Annotated Game #16 from the 1998 New York Open

annotations by NM Steve Mayer

GM Gurevich, Mikhail  (2640) -  GM  Minasian, Artashes  [A28]

1998 New York Open (Round 9)    22.03.1998

Mikhail Gurevich became a die in the hands of a vengeful casino! Earlier in the tournament, we saw his wonderful demolition of a very strong grandmaster. In the last two rounds, he was caught is the gears of chance and played a pair of odd games. He first lost the following tough game. In the 9th round, though, the 'fates' smiled on him when Boris Gulko thought for thirty minutes and then hung a rook. I'm sure that Mikhail Gurevich would rather have had things follow a more logical course toward the end of the tournament. Ah well, 'such things happen' in any tournament and I'm sure that some time soon Gurevich will be able to make his friends laugh tears of joy as he tells the story of how, for one brief 'moment,' everything made so much sense. And then, I'm sure, he restored his game face and went back into the hunt for loot and glory in some exotic locale.

1.d4 d5 2.c4 c6 3.Nc3 e6 4.e3 Nd7 5.Qc2 Ngf6 6.Nf3 Bd6 7.Bd3 Qe7 8.O-O O-O 9.h3 h6
10.a3 Re8

Each player plays as many 'constructive waiting moves' as possible before taking 'action.' Now Gurevich changes the pawn structure and 'unbalances the position.'

11.e4 dxc4 12.Bxc4 e5 13.Be3 exd4 14.Bxd4 Ne5 15.Nxe5 Bxe5 16.Rad1 Nh5 17.Bxe5 Qxe5 18.Qb3 Be6 19.Bxe6 Rxe6 20.Rd7 Rf8

16_1.jpg (30272 bytes)

A fierce fight is taking place, as in so many of the better games in this tournament. Earlier in the tournament, many very talented players 'hung the house' in such positions. Even now, some will do so, but nothing is as 'easy' as it was before. Minasian must find counterplay-primarily on the dark squares, primarily on the kingside- or he will lose without a 'fight.'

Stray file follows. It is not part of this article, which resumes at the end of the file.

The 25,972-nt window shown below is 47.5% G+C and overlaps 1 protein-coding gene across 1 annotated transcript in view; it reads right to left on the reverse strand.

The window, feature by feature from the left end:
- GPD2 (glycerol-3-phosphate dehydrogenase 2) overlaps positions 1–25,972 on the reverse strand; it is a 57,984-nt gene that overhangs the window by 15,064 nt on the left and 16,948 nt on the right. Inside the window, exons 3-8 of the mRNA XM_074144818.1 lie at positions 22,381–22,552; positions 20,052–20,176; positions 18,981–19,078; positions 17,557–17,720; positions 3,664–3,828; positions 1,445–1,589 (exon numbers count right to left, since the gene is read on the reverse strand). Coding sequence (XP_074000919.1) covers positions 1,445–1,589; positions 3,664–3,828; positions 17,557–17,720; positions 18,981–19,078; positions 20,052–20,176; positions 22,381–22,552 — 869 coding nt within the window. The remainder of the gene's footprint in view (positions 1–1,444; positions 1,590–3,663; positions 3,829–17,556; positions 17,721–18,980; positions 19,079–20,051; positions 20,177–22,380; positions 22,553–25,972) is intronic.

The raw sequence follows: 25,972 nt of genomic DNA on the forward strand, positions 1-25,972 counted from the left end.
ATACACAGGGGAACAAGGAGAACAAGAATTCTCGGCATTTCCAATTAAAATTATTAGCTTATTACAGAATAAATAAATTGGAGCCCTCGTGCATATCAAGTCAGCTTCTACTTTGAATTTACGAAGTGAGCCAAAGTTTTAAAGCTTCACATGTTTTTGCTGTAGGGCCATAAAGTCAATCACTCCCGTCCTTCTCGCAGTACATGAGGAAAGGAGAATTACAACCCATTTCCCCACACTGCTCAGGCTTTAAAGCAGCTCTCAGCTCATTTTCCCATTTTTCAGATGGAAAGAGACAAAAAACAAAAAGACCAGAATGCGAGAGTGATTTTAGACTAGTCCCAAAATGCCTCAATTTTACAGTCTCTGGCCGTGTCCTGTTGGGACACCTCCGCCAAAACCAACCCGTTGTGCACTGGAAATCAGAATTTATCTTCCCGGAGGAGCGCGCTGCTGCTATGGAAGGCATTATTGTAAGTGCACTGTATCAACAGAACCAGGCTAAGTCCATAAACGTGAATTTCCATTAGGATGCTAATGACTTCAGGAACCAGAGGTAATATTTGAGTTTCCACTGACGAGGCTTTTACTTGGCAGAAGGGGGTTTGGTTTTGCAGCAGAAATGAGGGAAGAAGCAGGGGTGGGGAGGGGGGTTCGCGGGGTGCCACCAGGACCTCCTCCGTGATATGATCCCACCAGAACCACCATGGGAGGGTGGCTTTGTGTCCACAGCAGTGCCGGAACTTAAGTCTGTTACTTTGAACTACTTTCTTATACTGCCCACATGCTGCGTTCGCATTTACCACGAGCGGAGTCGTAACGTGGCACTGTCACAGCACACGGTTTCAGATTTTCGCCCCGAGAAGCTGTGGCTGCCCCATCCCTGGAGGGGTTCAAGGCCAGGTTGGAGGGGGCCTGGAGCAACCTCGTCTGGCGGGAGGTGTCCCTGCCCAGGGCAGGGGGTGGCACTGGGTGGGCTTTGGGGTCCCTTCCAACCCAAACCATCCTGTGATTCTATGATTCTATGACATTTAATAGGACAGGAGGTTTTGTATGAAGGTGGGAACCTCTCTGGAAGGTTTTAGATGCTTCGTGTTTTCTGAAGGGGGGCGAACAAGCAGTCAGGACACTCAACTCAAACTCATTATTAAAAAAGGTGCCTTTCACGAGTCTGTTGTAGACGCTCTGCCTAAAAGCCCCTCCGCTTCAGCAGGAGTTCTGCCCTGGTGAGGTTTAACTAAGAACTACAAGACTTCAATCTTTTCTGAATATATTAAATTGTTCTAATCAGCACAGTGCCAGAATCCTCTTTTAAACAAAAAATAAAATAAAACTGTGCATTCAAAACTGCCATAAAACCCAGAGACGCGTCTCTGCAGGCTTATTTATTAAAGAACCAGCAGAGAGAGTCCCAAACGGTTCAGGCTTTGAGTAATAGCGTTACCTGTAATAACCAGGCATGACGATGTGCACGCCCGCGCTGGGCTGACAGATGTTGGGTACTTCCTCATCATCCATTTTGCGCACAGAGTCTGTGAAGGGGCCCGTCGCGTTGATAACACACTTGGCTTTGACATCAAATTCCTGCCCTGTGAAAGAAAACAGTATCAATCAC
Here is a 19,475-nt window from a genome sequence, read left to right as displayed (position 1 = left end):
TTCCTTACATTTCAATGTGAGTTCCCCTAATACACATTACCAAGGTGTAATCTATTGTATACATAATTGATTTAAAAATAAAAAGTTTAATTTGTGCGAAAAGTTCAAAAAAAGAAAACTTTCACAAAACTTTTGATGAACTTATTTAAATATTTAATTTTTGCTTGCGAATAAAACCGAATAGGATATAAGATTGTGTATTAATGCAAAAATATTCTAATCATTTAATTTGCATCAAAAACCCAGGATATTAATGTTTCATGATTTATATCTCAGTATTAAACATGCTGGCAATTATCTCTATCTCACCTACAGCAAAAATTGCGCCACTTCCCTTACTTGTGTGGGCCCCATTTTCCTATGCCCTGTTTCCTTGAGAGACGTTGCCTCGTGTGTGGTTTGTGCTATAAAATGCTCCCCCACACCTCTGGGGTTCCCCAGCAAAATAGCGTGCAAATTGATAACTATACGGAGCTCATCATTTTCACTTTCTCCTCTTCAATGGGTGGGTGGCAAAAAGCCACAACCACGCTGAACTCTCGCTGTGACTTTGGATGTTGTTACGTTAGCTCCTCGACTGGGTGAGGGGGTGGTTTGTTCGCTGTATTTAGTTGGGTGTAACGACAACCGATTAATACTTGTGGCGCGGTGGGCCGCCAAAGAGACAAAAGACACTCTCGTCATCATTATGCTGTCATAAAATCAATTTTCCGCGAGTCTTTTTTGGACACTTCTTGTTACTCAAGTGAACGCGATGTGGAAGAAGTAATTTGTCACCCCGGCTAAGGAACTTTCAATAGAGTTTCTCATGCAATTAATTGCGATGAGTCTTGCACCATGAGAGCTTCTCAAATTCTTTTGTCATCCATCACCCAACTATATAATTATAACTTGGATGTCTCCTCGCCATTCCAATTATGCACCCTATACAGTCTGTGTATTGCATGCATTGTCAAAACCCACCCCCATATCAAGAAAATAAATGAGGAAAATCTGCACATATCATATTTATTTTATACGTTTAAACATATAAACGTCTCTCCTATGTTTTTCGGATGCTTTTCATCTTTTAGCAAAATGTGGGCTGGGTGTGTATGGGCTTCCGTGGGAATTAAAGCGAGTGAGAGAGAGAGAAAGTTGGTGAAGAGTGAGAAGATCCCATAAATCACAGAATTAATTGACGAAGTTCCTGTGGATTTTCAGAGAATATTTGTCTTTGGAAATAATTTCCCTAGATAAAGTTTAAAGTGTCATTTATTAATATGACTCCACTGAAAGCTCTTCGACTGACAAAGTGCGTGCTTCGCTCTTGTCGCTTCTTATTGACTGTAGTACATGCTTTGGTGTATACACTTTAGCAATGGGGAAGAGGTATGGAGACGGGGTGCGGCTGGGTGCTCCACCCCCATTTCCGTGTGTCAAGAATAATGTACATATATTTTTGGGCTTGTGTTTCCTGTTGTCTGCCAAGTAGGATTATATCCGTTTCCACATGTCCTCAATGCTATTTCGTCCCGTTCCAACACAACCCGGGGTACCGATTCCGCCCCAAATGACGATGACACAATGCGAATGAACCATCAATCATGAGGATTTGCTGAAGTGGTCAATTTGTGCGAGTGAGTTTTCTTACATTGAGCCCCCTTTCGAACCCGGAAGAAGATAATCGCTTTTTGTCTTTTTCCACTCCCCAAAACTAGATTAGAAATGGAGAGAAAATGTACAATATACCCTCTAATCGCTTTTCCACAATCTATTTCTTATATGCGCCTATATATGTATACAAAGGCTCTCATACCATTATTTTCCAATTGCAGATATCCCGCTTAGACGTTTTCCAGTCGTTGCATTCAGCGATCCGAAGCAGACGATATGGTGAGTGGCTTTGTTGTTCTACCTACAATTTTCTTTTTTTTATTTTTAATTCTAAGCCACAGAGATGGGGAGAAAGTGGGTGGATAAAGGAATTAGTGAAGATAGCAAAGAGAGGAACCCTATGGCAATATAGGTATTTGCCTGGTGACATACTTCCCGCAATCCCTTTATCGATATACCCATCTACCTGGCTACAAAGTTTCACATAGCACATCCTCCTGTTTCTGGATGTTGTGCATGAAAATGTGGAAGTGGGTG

21.f3 Nf4 22.Rf2 Rg6 23.Kf1 Nh5 24.f4 Nxf4 25.Qxb7

'What in the world' has gone on in the last few moves? It's hard to say but Minasian has definitely secured counterplay. I really don't know why some people thought that the position out of the opening 'should have been' an easy win for Mikhail Gurevich.

25…Qg5 26.Rdd2 a5 27.Qc7 Rf6 28.Qd7 Nd5

16_2.jpg (29468 bytes)

A simple but pretty tactic that many people would not find. Minasian 'rose to the occasion' and earned his momentary first place.

29.Kg1 Rxf2 30.Rxf2 Nxc3 31.bxc3 Qc1+ 32.Kh2 Qxc3

Another instance of a game that must have made the loser sick. There is still plenty of room in which to 'go wrong,' but working GMs can 'smell fear' and even Gurevich's best game face couldn't have fooled a player of Minasian's strength and experience.

33.Qe7 c5 34.Rf3 Qc4 35.Rf5 Rc8 36.Qd7 Qe6 37.Qd2 Qxe4 38.Rxf7

16_3.jpg (28554 bytes)

Hardly a 'pretty shot' but one last, fading hope… Queen and pawn endings are notoriously difficult, as the inferior side requently can draw via 'perpetual check' (i.e., three-fold occurrence of position.)

And now for a funny little story. It really happened and someone will probably 'publicize' who it happened to, but that's not the 'point' of the story. In round nine, a very strong and creative player had his opponent
claim a draw through three-fold occurrence of position. 'White' disputed the claim, but unlike the famous story involving Reti and Alekhine, the position really had occurred three times and the game concluded in a draw. You want to 'laugh' or know who it 'happened to'? Fine, but remember that Kortchnoi
once had to have the rules of chess explained to him during a world championship match. Such things happen to everyone at times…]

38…Kxf7 39.Qd7+ Kg6 40.Qxc8 Qe5+ 41.Kh1 Qe1+ 42.Kh2 Qe5+ 43.Kh1 Kh7 44.Qc6 Qd4
45.Qf3 a4 46.Qf5+ Kg8 47.Qe6+ Kf8 48.Kh2 c4 49.Qc8+ Kf7 50.Qb7+ Ke6 51.Qc8+
Ke5 52.Qe8+ Kf4 53.Qxa4 Ke3

Gurevich is 'more lost' than he was twenty moves ago. Minasian's king is much better placed than White's and there are no realistic chances of 'perpetual check.'

54.Qb4 c3 55.Qb3 Kd2 56.a4 c2 57.Qa2 Qf4+ 58.Kh1 Qb4 59.Kh2 Qd6+ 60.g3 Kc3 61.Qa1+ Kb3 62.Qc1 Qd3 63.Qe1 Kb2 64.Qb4+ Qb3 65.Qd4+ Qc3 0-1